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20c China: The Road to Communism. Dr. Sun Yixian (1866 – 1925). (Dr. Sun Yat-sen). Chinese Warlords, 1920s. Yuan Shi-kai. China in 1924. Mao Zedong As a Young Revolutionary. (Mao Tse-tung). Jiang Jieshi Becomes President of Nationalist China, 1928. (Chiang Kai-shek). The Long March

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20c China: The Road to Communism

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20c China:

The Road to Communism


Dr. Sun Yixian (1866 – 1925)

(Dr. Sun Yat-sen)


Chinese Warlords, 1920s

Yuan Shi-kai


China in 1924


Mao Zedong As a Young Revolutionary

(Mao Tse-tung)


Jiang Jieshi Becomes President of Nationalist China, 1928

(Chiang Kai-shek)


The Long March

1934


The Long March


Japan Invades China

1937


Overview (write this):

  • Agricultural society

  • Corrupt warlords took over after the dynasties fell

  • Chiang Kai-Shek (nationalist) takes power

  • Long March (communists gaining support)

  • Japan begins invading China


Japanese Aggression, 1931 - 1945


Victims of the Japanese bombing of Shanghai.


Japanese Soldiers March into NankingDecember 9, 1937


Dates to Remember:

  • 1937-Japan invaded China

  • 1939-Germany invaded Poland (official start of WWII)

  • 1941-Pearl Harbor was bombed and we entered the war

  • 1945-atomic bombing of Japan—war ends


The Communist

Revolution:

1946 - 1949


Overview:

  • WWII ends

  • China realizes that their leader was wimpy

  • Communism spreads

  • Chiang Kai-Shek moves to Taiwan to start “The New, Real China” (he was nuts)


More to write:

  • Domino Theory (fear of the spread of communism)

  • Containment Policy (to follow)—don’t let it spread!

  • Fact: the U.S. didn’t acknowledge Communist China until 1972! We still tried to support Chiang Kai-Shek until then


The Peoples’ Liberation Army, 1949


The Communist Victory


Taiwan: The Republic of China


The People’s Republic of China


Reasons for the Communists’ Success

  • Mao won support of peasants – land

  • Mao won support of women

  • Mao’s army used guerilla war tactics

  • Many saw the Nationalist government as corrupt

  • Many felt that the Nationalists allowed foreigners to dominate China.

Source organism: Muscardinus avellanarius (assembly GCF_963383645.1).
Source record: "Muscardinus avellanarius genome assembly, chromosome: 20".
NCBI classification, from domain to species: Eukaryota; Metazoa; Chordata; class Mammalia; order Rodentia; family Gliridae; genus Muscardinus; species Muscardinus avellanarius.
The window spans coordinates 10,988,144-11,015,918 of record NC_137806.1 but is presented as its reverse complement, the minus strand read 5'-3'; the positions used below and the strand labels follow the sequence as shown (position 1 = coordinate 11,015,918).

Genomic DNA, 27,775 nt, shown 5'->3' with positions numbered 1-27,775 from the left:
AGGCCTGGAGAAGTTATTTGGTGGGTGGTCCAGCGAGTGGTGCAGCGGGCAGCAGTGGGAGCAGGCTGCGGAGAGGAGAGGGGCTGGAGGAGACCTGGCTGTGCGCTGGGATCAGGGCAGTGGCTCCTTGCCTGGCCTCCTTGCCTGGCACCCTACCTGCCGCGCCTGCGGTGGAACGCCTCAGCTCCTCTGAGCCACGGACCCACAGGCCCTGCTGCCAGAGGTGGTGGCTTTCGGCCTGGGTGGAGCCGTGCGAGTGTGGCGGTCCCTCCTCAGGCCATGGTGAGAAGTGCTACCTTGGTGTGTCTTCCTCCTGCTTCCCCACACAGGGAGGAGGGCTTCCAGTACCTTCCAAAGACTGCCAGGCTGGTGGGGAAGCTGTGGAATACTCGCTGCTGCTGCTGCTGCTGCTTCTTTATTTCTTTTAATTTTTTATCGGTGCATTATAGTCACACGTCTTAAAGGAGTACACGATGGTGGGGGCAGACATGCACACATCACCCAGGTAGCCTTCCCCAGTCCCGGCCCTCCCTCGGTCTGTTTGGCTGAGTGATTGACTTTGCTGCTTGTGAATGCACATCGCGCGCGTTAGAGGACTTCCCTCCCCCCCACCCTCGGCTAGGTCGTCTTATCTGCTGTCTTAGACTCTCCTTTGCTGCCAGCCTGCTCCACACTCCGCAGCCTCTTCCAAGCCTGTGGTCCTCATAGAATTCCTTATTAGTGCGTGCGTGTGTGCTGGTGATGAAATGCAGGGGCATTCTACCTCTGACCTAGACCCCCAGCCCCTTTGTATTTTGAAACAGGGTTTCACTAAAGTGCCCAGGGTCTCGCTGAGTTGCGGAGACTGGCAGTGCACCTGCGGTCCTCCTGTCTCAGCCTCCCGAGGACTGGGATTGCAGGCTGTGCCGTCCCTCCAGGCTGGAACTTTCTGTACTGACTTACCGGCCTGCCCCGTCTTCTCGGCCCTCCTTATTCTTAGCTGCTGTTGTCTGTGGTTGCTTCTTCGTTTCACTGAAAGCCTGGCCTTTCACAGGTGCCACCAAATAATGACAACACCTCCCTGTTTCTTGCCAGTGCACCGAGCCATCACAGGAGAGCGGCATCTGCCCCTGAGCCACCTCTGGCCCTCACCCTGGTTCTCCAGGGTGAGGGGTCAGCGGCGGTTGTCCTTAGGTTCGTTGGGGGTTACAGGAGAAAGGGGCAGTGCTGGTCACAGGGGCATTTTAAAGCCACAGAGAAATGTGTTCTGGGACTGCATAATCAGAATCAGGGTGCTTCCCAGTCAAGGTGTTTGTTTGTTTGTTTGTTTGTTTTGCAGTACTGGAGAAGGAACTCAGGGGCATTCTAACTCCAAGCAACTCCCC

The Great Leap

Forward (or Backward?)

1958-1961


Great Leap Forward, 1958

  • 5 year plan to increase agriculture and industry

  • Communes

    • Groups of people who live and work together

    • Property held in common

    • Had production quotas

  • Failed due to poor quality of products, poor weather hurt agriculture


Communist China Under Mao

  • Industrialized China

  • Increased literacy

  • Class privileges ended

  • Rural Chinese received health care

  • One-party dictatorship

  • Denied people basic rights and freedoms


Mao, Panchen Lama, Dalai Lama in Beijing, 1954

  • Tibet --> an autonomous area.

  • Dalai Lama fled in the late 1950s to India.


The Great

Proletarian

Cultural Revolution

1966 - 1976


A Campaign Against the “FOUR OLDS”

  • Old Thoughts

  • Old Culture

  • Old Customs

  • Old Habits

To Rebel Is Good!


Communist China Under Mao

  • Designed to renew revolutionary spirit and establish a more equitable society

  • Mao wanted to put “intellectuals” in their place

  • Schools shut down – students revolted

  • Red Guards – students who attacked professors, government officials, factory managers


A Red Guard


Red Guards March to Canton


With regard to the great teacher Chairman Mao, cherish the word 'Loyalty'. With regard to the great Mao Zedong Thought, vigorously stress the word 'Usefulness'. (1968)

Cult of Personality


The reddest, reddest, red sun in our heart, Chairman Mao, and us togetherZhejiang Workers, Farmers and Soldiers Art Academy collective, 1968

Mao’s Little Red Book


Go among the workers, peasants and soldiers, and into the thick of struggle!1967-1972


Propaganda Poster


“Ping-Pong Diplomacy”: U. S. Players at Great Wall, 1971


Mao Meets President Nixon, 1972


Power Struggle

Communist Traditionalists

Modernists

1976

Zhou Enlai

“The Gang of Four”: Jiang Qin, Chen Boda, Wang Hongwen, Yao Wenyuan


Communist Government

and a

Capitalist Economy


Deng Xiaoping (1905-1997)


De-Maoization

“The 4 Modernizations”Progress in:

  • Agriculture

  • Industry

  • Science

  • Defense

Class struggle was no longer the central focus!


Gap Between Rich & Poor

Deng: If you open a window, some flies naturally get in!


Tiananmen Square, 1989

More democracy!


Tiananmen Square, 1989

Student activist, Wang Dan, Beijing University


Tiananmen Square, 1989

Democracy—Our Common Ideal!


Tiananmen Square, 1989

The“GoddessofDemocracy”


Tiananmen Square, 1989

The Government Clamps Down


Tiananmen Square, 1989

One Lone Man’s Protest


Tiananmen Square, 1989

The Massacre: The People’s Army Moves In


Tiananmen Square, 1989

The Army Looks for Dissidents


Tiananmen Square, 1989

Student Leaders Are Arrested


Tiananmen Square, 1989

Chinese Students Mourn the Dead


Tiananmen Square, 1989

The Reestablishment of Order


What’s the Message Here?


Demography

  • may be no surer predictor of destiny than trade data. But of the two momentous changes championed by Deng Xiaoping a quarter-century ago, coercive population controls and experiments with market economics, the jury is still out on which will do more to shape China's long-term potential.


Demography


Demography

  • There are too many retirees in China, and not enough young people to replace them.

  • Think about it—WHY? You know this! 


Demography

  • "The evidence is overwhelming that a large population of unmarried adult males is a risk factor for both crime and war," Ms. den Boer said in an interview. "The fact that China is an authoritarian country is another risk factor."


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